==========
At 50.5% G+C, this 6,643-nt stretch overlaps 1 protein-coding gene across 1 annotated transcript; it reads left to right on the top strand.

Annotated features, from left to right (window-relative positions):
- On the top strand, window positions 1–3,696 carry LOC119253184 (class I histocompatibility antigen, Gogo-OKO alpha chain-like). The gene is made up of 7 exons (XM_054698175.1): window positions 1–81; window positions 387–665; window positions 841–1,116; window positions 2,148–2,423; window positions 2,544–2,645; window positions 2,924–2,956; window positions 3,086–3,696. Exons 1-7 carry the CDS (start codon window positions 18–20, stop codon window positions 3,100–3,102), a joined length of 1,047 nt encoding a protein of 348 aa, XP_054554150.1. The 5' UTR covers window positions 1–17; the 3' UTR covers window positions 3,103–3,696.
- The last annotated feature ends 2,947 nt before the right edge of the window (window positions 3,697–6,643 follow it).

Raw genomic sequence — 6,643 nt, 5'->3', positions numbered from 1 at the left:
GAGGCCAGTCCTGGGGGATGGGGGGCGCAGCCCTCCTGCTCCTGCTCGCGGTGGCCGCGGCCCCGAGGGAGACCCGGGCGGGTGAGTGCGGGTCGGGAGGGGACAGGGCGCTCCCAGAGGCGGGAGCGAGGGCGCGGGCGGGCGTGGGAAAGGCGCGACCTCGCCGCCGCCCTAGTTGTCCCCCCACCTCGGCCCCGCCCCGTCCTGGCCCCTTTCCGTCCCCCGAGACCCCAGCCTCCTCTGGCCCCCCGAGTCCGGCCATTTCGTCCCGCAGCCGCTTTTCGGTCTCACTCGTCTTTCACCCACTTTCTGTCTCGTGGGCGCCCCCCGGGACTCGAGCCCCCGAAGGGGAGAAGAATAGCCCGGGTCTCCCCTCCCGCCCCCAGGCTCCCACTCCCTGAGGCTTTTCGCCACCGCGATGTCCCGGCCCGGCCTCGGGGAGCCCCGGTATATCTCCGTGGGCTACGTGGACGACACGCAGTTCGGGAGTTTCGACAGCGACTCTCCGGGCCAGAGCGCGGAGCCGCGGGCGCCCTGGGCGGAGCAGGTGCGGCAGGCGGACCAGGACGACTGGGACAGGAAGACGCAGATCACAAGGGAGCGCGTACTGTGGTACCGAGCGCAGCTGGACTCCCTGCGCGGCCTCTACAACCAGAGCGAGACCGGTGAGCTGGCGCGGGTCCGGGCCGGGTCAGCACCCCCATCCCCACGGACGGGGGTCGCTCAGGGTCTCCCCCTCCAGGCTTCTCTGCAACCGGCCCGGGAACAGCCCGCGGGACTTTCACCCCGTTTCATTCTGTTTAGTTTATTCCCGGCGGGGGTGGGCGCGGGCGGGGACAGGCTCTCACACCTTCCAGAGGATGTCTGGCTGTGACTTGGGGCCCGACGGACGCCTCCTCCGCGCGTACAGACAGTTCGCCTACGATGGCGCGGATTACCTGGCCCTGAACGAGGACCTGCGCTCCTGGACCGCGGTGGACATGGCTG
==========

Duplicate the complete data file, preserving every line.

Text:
At 50.5% G+C, this 6,643-nt stretch overlaps 1 protein-coding gene across 1 annotated transcript; it reads left to right on the top strand.

Annotated features, from left to right (window-relative positions):
- On the top strand, window positions 1–3,696 carry LOC119253184 (class I histocompatibility antigen, Gogo-OKO alpha chain-like). The gene is made up of 7 exons (XM_054698175.1): window positions 1–81; window positions 387–665; window positions 841–1,116; window positions 2,148–2,423; window positions 2,544–2,645; window positions 2,924–2,956; window positions 3,086–3,696. Exons 1-7 carry the CDS (start codon window positions 18–20, stop codon window positions 3,100–3,102), a joined length of 1,047 nt encoding a protein of 348 aa, XP_054554150.1. The 5' UTR covers window positions 1–17; the 3' UTR covers window positions 3,103–3,696.
- The last annotated feature ends 2,947 nt before the right edge of the window (window positions 3,697–6,643 follow it).

Raw genomic sequence — 6,643 nt, 5'->3', positions numbered from 1 at the left:
GAGGCCAGTCCTGGGGGATGGGGGGCGCAGCCCTCCTGCTCCTGCTCGCGGTGGCCGCGGCCCCGAGGGAGACCCGGGCGGGTGAGTGCGGGTCGGGAGGGGACAGGGCGCTCCCAGAGGCGGGAGCGAGGGCGCGGGCGGGCGTGGGAAAGGCGCGACCTCGCCGCCGCCCTAGTTGTCCCCCCACCTCGGCCCCGCCCCGTCCTGGCCCCTTTCCGTCCCCCGAGACCCCAGCCTCCTCTGGCCCCCCGAGTCCGGCCATTTCGTCCCGCAGCCGCTTTTCGGTCTCACTCGTCTTTCACCCACTTTCTGTCTCGTGGGCGCCCCCCGGGACTCGAGCCCCCGAAGGGGAGAAGAATAGCCCGGGTCTCCCCTCCCGCCCCCAGGCTCCCACTCCCTGAGGCTTTTCGCCACCGCGATGTCCCGGCCCGGCCTCGGGGAGCCCCGGTATATCTCCGTGGGCTACGTGGACGACACGCAGTTCGGGAGTTTCGACAGCGACTCTCCGGGCCAGAGCGCGGAGCCGCGGGCGCCCTGGGCGGAGCAGGTGCGGCAGGCGGACCAGGACGACTGGGACAGGAAGACGCAGATCACAAGGGAGCGCGTACTGTGGTACCGAGCGCAGCTGGACTCCCTGCGCGGCCTCTACAACCAGAGCGAGACCGGTGAGCTGGCGCGGGTCCGGGCCGGGTCAGCACCCCCATCCCCACGGACGGGGGTCGCTCAGGGTCTCCCCCTCCAGGCTTCTCTGCAACCGGCCCGGGAACAGCCCGCGGGACTTTCACCCCGTTTCATTCTGTTTAGTTTATTCCCGGCGGGGGTGGGCGCGGGCGGGGACAGGCTCTCACACCTTCCAGAGGATGTCTGGCTGTGACTTGGGGCCCGACGGACGCCTCCTCCGCGCGTACAGACAGTTCGCCTACGATGGCGCGGATTACCTGGCCCTGAACGAGGACCTGCGCTCCTGGACCGCGGTGGACATGGCTG